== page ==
In the medium term, DTOs will adapt by stockpiling more precursors, leaving them vulnerable to robberies by rivals or seizures by law enforcement. But the most interesting likely response will be to speed up the use of drones, submarines, and unmanned platforms to deliver drugs, both wholesale and retail. DTOs already use drones to smuggle drugs into prisons around the world and across the U.S.-Mexico border, to steal drug cargo from their rivals, and to monitor terrain for rivals and police.

They have also weaponized drones, using them to assassinate rivals and security forces personnel. Wholesale drug smuggling by drones has been limited by the constrained payload and battery capacities of off-the-shelf drones that drug traffickers mostly use. But with daily advances in payload capacities and drone battery life, those constraints will be decreasing rapidly. Moreover, the shift to the use of synthetic drugs with high potencies in very small amounts will make drone smuggling all the more feasible. Before long, drug users may have access to retail delivery of their daily hit to their windowsill by drone. As legal retail also moves into drone home delivery, hiding illicit drones and drones with illicit cargo will become easier.

Drugs are already smuggled wholesale by semi-submersibles and fully-operational submarines that DTOs build for themselves. Fast-forward 15 years and drug trafficking will also take place by marine drones. While the move to synthetic drugs and drones will reduce the need to control territory, the move to submarines and marine drones will privilege DTOs who control areas that are relatively close to retail.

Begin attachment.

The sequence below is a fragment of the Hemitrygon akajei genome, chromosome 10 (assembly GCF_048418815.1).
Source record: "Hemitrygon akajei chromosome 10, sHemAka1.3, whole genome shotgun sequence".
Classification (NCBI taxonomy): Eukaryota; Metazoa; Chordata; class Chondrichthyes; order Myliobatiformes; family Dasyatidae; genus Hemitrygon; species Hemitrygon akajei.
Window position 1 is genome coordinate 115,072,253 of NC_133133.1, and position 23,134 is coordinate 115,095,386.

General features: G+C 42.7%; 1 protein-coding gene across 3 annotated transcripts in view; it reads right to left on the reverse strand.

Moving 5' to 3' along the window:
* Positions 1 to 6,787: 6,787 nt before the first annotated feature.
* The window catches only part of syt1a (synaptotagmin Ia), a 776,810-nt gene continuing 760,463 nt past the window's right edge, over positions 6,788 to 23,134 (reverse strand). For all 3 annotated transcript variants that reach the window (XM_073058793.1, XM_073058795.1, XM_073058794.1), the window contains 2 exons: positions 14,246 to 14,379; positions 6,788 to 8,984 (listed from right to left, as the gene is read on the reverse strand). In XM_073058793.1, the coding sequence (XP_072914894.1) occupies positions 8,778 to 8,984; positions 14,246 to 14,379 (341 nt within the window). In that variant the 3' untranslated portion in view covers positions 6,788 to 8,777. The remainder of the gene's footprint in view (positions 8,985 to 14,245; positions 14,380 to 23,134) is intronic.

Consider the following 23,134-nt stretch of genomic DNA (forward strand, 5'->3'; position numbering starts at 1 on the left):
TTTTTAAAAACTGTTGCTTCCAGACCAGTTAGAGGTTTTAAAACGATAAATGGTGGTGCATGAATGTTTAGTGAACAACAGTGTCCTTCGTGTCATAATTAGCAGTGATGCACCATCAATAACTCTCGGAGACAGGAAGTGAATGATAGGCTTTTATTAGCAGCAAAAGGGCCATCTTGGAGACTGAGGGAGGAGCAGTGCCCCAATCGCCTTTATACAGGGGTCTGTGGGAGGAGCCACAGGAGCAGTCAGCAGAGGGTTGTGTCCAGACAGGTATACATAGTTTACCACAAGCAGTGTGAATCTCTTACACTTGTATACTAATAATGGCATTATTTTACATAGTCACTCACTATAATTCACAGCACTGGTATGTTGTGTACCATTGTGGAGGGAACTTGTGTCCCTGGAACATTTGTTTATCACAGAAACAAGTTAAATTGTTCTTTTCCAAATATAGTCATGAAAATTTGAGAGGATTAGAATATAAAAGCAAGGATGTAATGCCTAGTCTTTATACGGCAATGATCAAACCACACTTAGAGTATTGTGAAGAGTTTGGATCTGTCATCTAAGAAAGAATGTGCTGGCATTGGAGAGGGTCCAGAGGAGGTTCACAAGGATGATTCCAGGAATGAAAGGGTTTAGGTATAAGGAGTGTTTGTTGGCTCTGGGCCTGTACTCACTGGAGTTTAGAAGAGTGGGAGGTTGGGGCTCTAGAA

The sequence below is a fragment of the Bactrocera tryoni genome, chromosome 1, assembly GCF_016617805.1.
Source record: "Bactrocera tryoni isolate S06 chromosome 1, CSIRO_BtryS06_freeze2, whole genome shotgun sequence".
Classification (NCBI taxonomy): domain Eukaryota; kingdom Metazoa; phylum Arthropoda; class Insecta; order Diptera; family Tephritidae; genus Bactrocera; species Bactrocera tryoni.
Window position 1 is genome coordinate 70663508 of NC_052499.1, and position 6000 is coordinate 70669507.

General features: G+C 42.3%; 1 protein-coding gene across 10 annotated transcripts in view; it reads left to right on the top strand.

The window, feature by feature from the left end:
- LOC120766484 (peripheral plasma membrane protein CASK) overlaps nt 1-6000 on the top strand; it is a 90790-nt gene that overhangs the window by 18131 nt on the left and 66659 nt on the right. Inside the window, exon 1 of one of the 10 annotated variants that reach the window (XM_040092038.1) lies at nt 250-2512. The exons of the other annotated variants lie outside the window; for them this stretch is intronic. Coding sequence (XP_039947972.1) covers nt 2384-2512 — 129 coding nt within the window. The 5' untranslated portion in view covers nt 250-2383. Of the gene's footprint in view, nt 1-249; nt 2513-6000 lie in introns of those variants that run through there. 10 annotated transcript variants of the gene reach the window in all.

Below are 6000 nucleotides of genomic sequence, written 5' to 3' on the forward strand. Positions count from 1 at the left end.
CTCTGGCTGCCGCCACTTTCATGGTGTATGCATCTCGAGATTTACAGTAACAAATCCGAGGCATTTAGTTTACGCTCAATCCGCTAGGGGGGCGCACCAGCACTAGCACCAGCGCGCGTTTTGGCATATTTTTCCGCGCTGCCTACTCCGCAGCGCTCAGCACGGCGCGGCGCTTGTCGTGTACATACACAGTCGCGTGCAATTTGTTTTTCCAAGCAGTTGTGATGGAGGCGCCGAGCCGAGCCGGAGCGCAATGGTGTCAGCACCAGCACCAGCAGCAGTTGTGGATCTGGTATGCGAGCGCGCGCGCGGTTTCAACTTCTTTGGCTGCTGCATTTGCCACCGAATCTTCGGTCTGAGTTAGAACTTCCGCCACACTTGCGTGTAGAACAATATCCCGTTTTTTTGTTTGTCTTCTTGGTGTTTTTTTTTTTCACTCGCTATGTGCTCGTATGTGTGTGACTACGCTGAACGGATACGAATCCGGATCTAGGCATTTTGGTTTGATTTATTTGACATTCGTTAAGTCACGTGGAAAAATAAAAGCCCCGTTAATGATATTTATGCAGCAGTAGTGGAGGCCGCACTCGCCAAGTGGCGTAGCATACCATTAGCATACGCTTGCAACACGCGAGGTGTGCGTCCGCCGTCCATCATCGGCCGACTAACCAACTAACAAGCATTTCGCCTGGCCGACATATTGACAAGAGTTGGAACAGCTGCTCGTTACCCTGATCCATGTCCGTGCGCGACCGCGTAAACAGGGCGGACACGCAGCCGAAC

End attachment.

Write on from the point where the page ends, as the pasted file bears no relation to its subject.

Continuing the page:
Where will all the virus go? 

East Asian wildlife markets have long been known to be principal transmission areas for deadly pandemics. Wild-caught animals or animal parts — often poached and trafficked — are sold in crowded places with few health controls. Yet as I point out in my book “The Extinction Market,” although wildlife consumption, poaching, and trafficking have been associated with SARS, Ebola, and HIV/AIDS and will produce new zoogenic diseases, policymakers have paid little attention to wildlife trafficking.

In response to COVID, China has banned the consumption of wildlife meat. But it has not banned the trade in wild animals, such as for pets, significantly undermining any potential effectiveness of such a ban. In March, the government of Vietnam, another key poaching, trafficking, and wildlife consumption country, began exploring perhaps a more comprehensive ban on wildlife trade, but no definite ruling has yet been issued.